Exploring Western Australia's Wildflower Hotspots

When we reached the flat topped summit of Mount Lesueur we found ourselves walking through a vast stand of prickly Parrot Bush – Dryandra sessilis – also known by its indigenous name Boojak. Their creamy yellow flowers nestling in prickly cups, it was easy to see how this plant is a sanctuary for small birds.

The woodlands and heathlands – known as Kwongan by the Aboriginal people – of the 26,987 hectare Mount Lesueur National Park is one of the most important reserves for flora conservation in Western Australia.

This biodiversity hotspot supports over 900 plant species including 11 species endemic to the region. There are also 122 bird species, and 52 reptiles. Animal life includes the threatened Dibbler, a small carnivorous marsupial.

Western Australia boasts eight of Australia’s fifteen biodiversity hotspots, stretching along the coast from the Kimberley in the north to Ravensthorpe on the south coast.

We visited Lesueur in early September, a prime time to visit Western Australia to see its wildflowers. Boasting up to 12,000 known species, the main wildflower season starts in July in the north, till November in the south, although you can generally find something flowering any time of year. Each region has unique wildflower species due to environmental differences such as soil type, fauna, plant systems, geography and weather.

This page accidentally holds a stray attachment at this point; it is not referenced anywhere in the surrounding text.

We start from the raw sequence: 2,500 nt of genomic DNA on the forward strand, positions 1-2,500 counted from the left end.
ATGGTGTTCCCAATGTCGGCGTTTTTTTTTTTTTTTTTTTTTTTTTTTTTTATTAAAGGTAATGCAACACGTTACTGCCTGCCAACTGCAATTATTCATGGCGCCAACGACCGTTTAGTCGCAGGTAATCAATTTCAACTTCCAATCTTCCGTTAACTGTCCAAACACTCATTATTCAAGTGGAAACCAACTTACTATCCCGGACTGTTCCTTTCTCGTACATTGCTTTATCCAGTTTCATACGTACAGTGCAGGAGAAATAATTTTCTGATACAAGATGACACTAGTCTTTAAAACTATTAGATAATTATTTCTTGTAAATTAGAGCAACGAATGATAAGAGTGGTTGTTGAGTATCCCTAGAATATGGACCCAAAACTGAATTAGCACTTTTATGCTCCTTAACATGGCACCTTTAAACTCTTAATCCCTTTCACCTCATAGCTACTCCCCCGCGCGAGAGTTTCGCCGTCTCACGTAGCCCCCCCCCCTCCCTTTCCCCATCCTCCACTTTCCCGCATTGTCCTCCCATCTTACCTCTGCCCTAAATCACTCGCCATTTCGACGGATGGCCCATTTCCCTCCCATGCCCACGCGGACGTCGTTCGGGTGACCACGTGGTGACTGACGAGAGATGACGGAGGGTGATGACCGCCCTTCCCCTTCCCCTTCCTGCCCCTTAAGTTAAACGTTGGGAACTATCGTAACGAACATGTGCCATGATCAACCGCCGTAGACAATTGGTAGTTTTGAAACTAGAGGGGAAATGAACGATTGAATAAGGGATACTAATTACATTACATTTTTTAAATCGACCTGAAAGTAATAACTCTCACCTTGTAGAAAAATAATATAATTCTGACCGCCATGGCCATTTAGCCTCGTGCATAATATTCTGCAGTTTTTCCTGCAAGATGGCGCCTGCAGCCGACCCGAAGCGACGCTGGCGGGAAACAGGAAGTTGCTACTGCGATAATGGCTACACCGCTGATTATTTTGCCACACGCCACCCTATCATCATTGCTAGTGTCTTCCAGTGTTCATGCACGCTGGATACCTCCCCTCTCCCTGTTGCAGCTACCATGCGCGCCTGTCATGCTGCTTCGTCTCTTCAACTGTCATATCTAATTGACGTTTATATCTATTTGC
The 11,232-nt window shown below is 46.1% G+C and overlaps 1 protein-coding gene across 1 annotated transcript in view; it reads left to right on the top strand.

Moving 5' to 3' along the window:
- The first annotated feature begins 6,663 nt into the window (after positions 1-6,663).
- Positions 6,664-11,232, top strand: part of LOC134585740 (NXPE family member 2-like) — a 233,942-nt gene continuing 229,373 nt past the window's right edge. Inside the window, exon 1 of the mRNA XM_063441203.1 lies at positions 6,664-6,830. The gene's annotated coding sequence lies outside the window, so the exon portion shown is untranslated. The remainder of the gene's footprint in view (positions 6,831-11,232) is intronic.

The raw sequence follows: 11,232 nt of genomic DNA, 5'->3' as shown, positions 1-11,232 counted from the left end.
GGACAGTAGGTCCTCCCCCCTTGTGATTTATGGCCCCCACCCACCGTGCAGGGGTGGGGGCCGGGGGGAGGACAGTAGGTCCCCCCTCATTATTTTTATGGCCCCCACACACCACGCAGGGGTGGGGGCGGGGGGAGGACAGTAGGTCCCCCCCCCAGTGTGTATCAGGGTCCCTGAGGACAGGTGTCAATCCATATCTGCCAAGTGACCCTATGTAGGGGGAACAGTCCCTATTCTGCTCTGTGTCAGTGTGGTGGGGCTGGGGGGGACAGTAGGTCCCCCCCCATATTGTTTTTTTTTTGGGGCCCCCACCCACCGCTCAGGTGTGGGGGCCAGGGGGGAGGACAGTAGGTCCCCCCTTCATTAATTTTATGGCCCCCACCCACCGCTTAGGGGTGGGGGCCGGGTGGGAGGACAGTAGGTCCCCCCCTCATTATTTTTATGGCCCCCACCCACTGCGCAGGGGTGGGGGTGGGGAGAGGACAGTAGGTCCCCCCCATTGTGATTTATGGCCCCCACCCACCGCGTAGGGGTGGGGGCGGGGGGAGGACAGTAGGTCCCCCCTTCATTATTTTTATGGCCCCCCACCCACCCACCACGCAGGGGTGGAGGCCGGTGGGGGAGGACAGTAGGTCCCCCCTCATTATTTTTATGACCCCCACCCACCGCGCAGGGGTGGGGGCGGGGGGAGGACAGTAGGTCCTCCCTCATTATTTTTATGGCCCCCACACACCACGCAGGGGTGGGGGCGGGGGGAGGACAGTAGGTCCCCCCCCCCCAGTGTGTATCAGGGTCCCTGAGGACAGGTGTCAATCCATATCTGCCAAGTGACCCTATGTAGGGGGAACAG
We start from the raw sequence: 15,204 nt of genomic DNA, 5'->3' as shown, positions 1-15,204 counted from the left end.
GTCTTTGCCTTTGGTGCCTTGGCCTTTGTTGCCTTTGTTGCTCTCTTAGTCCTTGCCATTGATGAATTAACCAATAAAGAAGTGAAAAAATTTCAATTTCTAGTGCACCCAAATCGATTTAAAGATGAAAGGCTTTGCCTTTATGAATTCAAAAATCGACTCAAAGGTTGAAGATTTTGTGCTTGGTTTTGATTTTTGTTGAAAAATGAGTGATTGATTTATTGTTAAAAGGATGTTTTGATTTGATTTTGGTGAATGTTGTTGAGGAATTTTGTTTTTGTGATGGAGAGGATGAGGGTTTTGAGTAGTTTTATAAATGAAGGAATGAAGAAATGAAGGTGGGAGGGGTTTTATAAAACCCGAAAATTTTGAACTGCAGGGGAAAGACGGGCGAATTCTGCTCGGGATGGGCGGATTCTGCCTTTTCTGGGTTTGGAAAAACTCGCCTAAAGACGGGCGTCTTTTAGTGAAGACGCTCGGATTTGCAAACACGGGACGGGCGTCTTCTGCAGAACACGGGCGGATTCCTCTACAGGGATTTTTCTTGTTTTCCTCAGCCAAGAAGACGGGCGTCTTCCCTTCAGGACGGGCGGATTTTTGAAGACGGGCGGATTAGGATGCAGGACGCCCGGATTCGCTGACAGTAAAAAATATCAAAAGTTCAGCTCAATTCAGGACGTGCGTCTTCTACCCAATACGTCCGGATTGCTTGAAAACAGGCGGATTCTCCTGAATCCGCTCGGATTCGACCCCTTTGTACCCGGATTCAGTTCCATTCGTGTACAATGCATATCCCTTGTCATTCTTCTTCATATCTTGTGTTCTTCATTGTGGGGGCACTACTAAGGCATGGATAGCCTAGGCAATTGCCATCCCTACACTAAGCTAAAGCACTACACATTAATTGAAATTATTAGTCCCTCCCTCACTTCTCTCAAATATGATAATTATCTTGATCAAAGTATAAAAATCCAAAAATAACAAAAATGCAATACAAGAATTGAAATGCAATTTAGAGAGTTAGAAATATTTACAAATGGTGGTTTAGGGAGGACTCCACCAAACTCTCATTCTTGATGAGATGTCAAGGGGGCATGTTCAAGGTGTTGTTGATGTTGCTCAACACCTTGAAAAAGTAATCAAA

5,700 known plant species exist in the south-west of the State. Separated from the rest of Australia by desert and semi-desert, many endemic plant species are found only here.

We have travelled over much of the state, and below are some of my favourite wildflower areas within an easy drive from Perth. Please allow yourself plenty of time to explore and enjoy.

Lesueur National Park – Jurien Bay

250 kilometres north of Perth, there is no camping at Lesueur but you can stay at the coastal town of Jurien Bay 32 kilometres away, or bush camp at Sandy Cape just north of Jurien. Fees apply.

A 18.5 kilometre circular one way bitumen road takes you around the Park with regular lay-bys where you can stop to enjoy the surrounds, with car parks at the Wilson Lookout Day use area, and the Cockleshell Gully picnic area.

At Wilson Lookout there are three walk trails which can be combined for a longer walk. A 400metre wheelchair friendly sealed path has plant identification signage. The 2.5 kilometre Gardner circuit trail and four kilometre Lesueur return trail takes you through Wandoo and Banksia woodland. From the 313 metre summit of Mt Lesueur you can enjoy 360 degree views inland and to the coast. A recently opened 7.1 kilometre Yued Ponar loop trail to Mount Peron starts at Cockleshell Gully.

Make sure you clean your boots at the boot cleaning stations to prevent the spread of Dieback which is a serious threat to flora.

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